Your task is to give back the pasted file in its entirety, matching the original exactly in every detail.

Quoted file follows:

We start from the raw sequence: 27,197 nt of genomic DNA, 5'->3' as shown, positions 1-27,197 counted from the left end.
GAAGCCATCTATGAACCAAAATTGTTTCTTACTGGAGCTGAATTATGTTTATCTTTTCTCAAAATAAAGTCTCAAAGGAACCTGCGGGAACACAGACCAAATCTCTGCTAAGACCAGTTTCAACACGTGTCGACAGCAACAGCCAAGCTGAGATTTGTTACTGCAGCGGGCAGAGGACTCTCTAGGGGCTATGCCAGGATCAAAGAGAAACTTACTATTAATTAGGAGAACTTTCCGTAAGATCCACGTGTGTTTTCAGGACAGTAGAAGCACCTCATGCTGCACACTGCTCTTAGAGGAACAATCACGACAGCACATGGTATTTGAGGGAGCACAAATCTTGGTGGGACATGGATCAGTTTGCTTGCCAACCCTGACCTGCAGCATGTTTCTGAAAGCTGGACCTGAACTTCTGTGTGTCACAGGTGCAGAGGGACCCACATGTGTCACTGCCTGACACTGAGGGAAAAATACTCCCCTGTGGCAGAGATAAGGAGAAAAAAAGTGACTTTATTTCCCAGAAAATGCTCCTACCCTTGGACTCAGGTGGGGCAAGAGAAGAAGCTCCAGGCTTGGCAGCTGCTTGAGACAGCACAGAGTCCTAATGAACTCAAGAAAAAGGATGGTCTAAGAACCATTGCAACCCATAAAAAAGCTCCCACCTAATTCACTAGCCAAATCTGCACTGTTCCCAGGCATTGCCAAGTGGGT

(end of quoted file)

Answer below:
We start from the raw sequence: 27,197 nt of genomic DNA, 5'->3' as shown, positions 1-27,197 counted from the left end.
GAAGCCATCTATGAACCAAAATTGTTTCTTACTGGAGCTGAATTATGTTTATCTTTTCTCAAAATAAAGTCTCAAAGGAACCTGCGGGAACACAGACCAAATCTCTGCTAAGACCAGTTTCAACACGTGTCGACAGCAACAGCCAAGCTGAGATTTGTTACTGCAGCGGGCAGAGGACTCTCTAGGGGCTATGCCAGGATCAAAGAGAAACTTACTATTAATTAGGAGAACTTTCCGTAAGATCCACGTGTGTTTTCAGGACAGTAGAAGCACCTCATGCTGCACACTGCTCTTAGAGGAACAATCACGACAGCACATGGTATTTGAGGGAGCACAAATCTTGGTGGGACATGGATCAGTTTGCTTGCCAACCCTGACCTGCAGCATGTTTCTGAAAGCTGGACCTGAACTTCTGTGTGTCACAGGTGCAGAGGGACCCACATGTGTCACTGCCTGACACTGAGGGAAAAATACTCCCCTGTGGCAGAGATAAGGAGAAAAAAAGTGACTTTATTTCCCAGAAAATGCTCCTACCCTTGGACTCAGGTGGGGCAAGAGAAGAAGCTCCAGGCTTGGCAGCTGCTTGAGACAGCACAGAGTCCTAATGAACTCAAGAAAAAGGATGGTCTAAGAACCATTGCAACCCATAAAAAAGCTCCCACCTAATTCACTAGCCAAATCTGCACTGTTCCCAGGCATTGCCAAGTGGGT